Whatever the outcome for Ted's case, or for Amen's crusade overall, it seems inevitable that his work, or some variant of it, represents a glimpse into the future. With the development of revolutionary new technologies permitting a direct look inside the brain, people will be increasingly dissatisfied with the clinical guesswork and serial medication trials that constitute so much of psychiatry today.
Nor will psychotherapists, the workhorses of the mental health industry, be content to wait until the last peer-reviewed, double-blinded study demonstrating SPECT's empirical validity and reliability has been published before making use of these technologies in their own practices. They've never been willing to delay using what seemed useful to their patients until they've gotten the okay from the higher orders of scientific inquiry. EMDR and many forms of body-oriented trauma therapies, as well as a host of other therapeutic methods, are still considered fringe by research psychologists, but that isn't stopping therapists from using them. Whether one considers Amen a devil or a new messiah, his use of SPECT visionary or voodoo, it seems likely that time is on his side.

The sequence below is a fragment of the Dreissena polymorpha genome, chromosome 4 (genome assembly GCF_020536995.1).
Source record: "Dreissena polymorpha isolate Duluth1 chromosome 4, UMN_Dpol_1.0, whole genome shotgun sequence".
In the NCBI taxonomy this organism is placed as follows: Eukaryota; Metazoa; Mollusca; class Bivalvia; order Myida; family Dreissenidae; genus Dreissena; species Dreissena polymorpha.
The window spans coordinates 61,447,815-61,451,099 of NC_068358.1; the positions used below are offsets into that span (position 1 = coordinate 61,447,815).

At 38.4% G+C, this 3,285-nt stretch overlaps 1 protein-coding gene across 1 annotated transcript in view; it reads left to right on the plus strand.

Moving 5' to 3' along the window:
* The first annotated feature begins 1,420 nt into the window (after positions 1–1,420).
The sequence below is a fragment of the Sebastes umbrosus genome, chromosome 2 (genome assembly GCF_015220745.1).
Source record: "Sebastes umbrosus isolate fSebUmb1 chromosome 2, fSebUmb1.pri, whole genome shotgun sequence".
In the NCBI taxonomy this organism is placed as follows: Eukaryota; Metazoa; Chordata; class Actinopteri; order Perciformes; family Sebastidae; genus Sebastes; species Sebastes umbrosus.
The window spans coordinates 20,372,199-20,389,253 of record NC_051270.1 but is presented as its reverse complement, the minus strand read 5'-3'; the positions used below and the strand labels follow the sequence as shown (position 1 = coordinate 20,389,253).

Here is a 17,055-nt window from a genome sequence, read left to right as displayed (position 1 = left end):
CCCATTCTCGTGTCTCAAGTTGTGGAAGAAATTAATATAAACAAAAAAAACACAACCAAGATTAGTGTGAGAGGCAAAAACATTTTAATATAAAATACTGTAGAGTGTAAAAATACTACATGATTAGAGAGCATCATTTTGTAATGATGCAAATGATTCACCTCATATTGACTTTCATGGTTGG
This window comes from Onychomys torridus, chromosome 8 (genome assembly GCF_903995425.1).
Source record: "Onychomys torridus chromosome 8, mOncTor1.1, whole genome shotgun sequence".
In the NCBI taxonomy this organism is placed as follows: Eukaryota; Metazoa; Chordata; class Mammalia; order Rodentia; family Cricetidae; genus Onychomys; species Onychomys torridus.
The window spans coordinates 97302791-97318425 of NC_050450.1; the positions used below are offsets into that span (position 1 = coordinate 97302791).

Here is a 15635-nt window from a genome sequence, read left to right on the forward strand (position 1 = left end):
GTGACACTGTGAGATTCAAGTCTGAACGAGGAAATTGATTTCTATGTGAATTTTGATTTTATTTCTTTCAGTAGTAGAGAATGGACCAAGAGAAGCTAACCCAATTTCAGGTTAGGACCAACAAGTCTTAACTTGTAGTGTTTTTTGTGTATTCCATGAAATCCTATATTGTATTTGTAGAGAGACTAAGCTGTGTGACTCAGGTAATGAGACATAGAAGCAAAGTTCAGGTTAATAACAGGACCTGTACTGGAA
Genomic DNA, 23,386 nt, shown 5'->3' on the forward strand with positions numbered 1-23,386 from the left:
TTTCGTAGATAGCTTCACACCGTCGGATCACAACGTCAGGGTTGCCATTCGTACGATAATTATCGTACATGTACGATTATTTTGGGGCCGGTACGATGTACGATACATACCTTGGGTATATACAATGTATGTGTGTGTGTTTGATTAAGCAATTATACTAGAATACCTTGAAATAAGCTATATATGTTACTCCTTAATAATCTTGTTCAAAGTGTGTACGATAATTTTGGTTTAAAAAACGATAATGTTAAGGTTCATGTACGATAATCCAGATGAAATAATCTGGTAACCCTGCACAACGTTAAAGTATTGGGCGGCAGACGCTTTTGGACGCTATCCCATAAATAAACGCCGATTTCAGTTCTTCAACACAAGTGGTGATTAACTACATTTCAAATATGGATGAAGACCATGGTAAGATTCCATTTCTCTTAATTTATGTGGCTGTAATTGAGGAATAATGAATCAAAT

Mary Sykes Wylie, Ph.D., is a senior editor of the Psychotherapy Networker. Contact: firstname.lastname@example.org.